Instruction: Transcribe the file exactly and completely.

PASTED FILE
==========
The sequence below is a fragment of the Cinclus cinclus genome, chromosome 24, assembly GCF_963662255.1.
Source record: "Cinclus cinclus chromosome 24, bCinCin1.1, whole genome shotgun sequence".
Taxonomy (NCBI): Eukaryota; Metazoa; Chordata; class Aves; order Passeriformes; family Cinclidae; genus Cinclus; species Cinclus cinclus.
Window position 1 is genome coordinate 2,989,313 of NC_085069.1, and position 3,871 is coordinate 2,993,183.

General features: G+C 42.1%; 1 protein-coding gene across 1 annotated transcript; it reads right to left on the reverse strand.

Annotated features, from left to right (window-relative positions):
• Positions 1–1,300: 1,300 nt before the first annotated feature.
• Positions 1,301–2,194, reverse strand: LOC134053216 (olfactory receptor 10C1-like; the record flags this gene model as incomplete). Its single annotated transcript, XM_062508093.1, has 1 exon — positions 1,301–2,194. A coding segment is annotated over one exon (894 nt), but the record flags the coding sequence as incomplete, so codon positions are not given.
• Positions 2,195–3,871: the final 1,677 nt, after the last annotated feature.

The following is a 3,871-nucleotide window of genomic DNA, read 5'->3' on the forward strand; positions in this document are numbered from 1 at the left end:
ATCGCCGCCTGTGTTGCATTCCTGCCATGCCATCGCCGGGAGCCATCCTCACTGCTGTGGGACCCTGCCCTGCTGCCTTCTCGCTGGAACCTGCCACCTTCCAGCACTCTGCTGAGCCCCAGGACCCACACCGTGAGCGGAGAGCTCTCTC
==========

The sequence below is a fragment of the Cinclus cinclus genome, chromosome 24, assembly GCF_963662255.1.
Source record: "Cinclus cinclus chromosome 24, bCinCin1.1, whole genome shotgun sequence".
Taxonomy (NCBI): Eukaryota; Metazoa; Chordata; class Aves; order Passeriformes; family Cinclidae; genus Cinclus; species Cinclus cinclus.
Window position 1 is genome coordinate 2,989,313 of NC_085069.1, and position 3,871 is coordinate 2,993,183.

General features: G+C 42.1%; 1 protein-coding gene across 1 annotated transcript; it reads right to left on the reverse strand.

Annotated features, from left to right (window-relative positions):
• Positions 1–1,300: 1,300 nt before the first annotated feature.
• Positions 1,301–2,194, reverse strand: LOC134053216 (olfactory receptor 10C1-like; the record flags this gene model as incomplete). Its single annotated transcript, XM_062508093.1, has 1 exon — positions 1,301–2,194. A coding segment is annotated over one exon (894 nt), but the record flags the coding sequence as incomplete, so codon positions are not given.
• Positions 2,195–3,871: the final 1,677 nt, after the last annotated feature.

The following is a 3,871-nucleotide window of genomic DNA, read 5'->3' on the forward strand; positions in this document are numbered from 1 at the left end:
ATCGCCGCCTGTGTTGCATTCCTGCCATGCCATCGCCGGGAGCCATCCTCACTGCTGTGGGACCCTGCCCTGCTGCCTTCTCGCTGGAACCTGCCACCTTCCAGCACTCTGCTGAGCCCCAGGACCCACACCGTGAGCGGAGAGCTCTCTC